The beloved TV detective Miss Fisher makes her big screen premiere in a globetrotting adventure. However the greatest mystery isn’t who the killer is, but how this stretched out and cheesy movie turned out to be so flat, writes critic Sarah Ward.
Solving an endless array of murders dressed in impeccable 1920s period fashions, Phryne Fisher (Essie Davis) has never met a mystery she couldn’t crack. Even the savvy, stylish and supremely confident socialite-turned-sleuth might be stumped if she was asked to puzzle out this particular conundrum, however: the case of the popular Australian television series making the leap from the small screen to the big, but thoroughly losing its spark in the process.
The question isn’t how Miss Fisher and the Crypt of Tears fell so flat. From the exposition-heavy dialogue and stretched attempts at humour and banter, to the cheesy, kaftan-thin, Indiana Jones-style plot and utter lack of cinematic flair, the answer to that is plain to see. But just why Miss Fisher’s Murder Mysteries has continued its evolution from best-selling book series to beloved TV show to this unconvincing attempt at a globe-trotting adventure is much harder to fathom – other than giving Miss Fisher devotees what they supposedly want (the feature was partly crowdfunded) and taking their money while doing so.
In the fan-service stakes, The Crypt of Tears does what many a tried-and-tested follow-up has before: emphasises its adored protagonist’s recognisable traits and trademarks by pairing them with a larger-scale scenario. Fisher remains as eye-catchingly styled and irrepressibly self-assured as ever, benefiting from a vast worldwide playground. She hops through the streets of Jerusalem circa 1929 in a teal burqa, parties at lavish balls in London and makes a shock flying entrance at her own funeral, while also frequently defying societal conventions and exclaiming that she won’t be beholden to any man. And she does so while saving a young Bedouin girl, Shirin Abbas (Izabella Yena), from imprisonment, then helping her get to the bejewelled bottom of her war-torn, curse-afflicted past.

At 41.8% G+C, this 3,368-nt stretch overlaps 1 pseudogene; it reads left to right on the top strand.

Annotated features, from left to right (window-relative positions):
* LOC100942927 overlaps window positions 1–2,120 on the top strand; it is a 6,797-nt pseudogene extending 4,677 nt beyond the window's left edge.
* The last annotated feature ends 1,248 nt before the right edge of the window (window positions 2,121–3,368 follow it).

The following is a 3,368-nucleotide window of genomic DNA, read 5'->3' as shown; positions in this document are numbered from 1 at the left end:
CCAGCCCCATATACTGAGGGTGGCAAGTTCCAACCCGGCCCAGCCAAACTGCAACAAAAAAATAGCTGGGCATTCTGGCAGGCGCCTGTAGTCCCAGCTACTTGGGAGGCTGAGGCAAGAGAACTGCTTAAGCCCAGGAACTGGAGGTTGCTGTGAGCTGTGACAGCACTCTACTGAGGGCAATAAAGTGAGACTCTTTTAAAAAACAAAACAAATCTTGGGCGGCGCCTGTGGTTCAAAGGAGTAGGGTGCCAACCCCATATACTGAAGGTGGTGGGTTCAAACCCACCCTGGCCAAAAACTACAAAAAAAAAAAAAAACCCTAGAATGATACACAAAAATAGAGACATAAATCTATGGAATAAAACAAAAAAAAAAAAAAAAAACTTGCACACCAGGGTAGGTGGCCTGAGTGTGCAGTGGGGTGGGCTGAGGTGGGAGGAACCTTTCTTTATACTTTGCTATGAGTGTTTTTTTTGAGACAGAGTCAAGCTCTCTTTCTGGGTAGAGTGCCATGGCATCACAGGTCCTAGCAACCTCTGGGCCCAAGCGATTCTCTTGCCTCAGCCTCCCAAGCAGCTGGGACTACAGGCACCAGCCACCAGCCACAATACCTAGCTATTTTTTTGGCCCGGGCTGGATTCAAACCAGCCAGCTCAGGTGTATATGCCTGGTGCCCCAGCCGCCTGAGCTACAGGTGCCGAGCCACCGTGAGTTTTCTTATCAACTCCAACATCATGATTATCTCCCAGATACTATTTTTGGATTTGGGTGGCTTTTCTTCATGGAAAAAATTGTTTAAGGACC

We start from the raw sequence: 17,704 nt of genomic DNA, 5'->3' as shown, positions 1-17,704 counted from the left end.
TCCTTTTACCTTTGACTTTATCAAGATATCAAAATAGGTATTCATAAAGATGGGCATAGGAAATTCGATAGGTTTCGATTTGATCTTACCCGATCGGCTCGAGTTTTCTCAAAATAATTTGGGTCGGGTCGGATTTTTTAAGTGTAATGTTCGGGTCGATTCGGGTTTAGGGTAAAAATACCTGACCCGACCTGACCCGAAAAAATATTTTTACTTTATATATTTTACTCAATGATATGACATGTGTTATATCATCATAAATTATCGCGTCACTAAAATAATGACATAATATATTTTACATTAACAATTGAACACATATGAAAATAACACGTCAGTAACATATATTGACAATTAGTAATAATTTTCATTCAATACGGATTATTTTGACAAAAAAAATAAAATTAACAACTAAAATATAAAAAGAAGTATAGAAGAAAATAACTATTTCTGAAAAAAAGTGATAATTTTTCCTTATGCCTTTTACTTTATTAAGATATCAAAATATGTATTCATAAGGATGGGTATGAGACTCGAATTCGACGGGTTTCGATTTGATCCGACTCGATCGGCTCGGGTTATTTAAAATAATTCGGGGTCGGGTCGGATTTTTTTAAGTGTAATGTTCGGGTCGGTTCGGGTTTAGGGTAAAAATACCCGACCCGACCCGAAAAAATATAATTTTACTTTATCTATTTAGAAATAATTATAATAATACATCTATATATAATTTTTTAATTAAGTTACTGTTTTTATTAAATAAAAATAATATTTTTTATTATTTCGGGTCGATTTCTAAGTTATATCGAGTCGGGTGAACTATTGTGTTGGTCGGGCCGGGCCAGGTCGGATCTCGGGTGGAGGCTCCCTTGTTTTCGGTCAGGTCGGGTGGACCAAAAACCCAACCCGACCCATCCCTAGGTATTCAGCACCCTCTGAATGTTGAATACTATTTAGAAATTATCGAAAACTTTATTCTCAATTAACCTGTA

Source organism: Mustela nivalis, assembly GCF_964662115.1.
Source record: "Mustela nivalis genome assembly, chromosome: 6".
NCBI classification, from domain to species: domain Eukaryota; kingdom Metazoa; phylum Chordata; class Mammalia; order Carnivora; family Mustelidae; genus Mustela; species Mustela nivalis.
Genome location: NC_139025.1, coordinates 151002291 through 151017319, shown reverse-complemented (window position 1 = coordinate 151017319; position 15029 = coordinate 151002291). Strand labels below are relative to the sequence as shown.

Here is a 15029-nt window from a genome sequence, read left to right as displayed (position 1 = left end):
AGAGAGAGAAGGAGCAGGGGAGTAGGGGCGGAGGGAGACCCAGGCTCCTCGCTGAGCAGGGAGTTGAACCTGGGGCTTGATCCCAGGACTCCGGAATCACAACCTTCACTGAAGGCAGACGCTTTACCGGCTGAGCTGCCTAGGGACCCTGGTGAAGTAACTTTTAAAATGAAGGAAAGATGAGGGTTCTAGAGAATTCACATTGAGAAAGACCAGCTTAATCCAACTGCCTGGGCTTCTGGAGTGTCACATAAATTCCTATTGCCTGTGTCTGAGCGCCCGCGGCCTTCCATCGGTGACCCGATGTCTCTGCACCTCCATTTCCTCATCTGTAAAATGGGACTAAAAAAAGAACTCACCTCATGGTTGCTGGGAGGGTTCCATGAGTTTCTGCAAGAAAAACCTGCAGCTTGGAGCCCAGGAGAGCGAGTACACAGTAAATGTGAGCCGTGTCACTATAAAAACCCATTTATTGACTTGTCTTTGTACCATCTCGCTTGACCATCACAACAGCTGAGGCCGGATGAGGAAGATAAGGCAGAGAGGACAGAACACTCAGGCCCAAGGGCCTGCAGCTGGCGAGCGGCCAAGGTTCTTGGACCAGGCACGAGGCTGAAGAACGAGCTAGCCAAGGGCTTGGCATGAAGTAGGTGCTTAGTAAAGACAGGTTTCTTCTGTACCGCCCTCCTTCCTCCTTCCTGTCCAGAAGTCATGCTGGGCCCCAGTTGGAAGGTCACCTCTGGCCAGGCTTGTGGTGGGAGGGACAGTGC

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Throw in Fisher’s usual romantic back-and-forth with policeman Jack Robinson (Nathan Page), plus an obligatory appearance by her aunt Prudence Elizabeth Stanley (Miriam Margolyes), and Miss Fisher devotees’ expectations should be met – but that’s a low bar. That’s not a criticism of the show’s fans, but of a grating tendency that’s become all-too-entrenched in popular culture.
In this never-say-die era with its constant cycle of remakes, reboots, TV versions of films, movie spinoffs of television shows, decades-later sequels and continuations, and just never letting any character, show or franchise rest, pandering to diehard aficionados is the norm. Miss Fisher enthusiasts will feel sufficiently indulged and gratified, but they’ll never be challenged or surprised by The Crypt of Tears, or feel like they’re watching anything other than a bloated episode of the series blown up for the big screen.
For anyone who hasn’t thumbed through Kerry Greenwood’s historical mystery novels again and again or committed the TV show’s three seasons to memory, a different fate awaits. Those without an existing wellspring of Miss Fisher affection will see The Crypt of Tears for the box-ticking exercise that it is, and find little else to pique their attention. It hardly helps that seasoned TV director Tony Tilse (a veteran of Miss Fisher’s Murder Mysteries) struggles to juggle the movie’s upbeat matinee adventures and exaggerated melodrama. And it definitely doesn’t help that, plot-wise, Deb Cox’s original script is so routine it could feature any other on-screen sleuth with very little tinkering needed.
Amidst the pandering and the genericism, The Crypt of Tears boasts two undeniable highlights – and it’s a pity that the film around it doesn’t rise to their standard. Worlds away from The Babadook and True History of the Kelly Gang, the breezy, charming Davis is a delight as the eponymous character, while the sartorial choices she’s decked out in never fail to impress, thanks to Margot Wilson’s canny costuming instincts.
But, as women have contended for as long as humanity has existed, there’s much more to life than simply popping a capable gal in a stunning outfit. At its core, beneath its flimsy narrative, unsuccessful attempts at wry humour and bland overall appearance (clothes aside) that’s all that The Crypt of Tears amounts to. You don’t need to be a Miss Fisher-level sleuth to work out that she wouldn’t approve of it.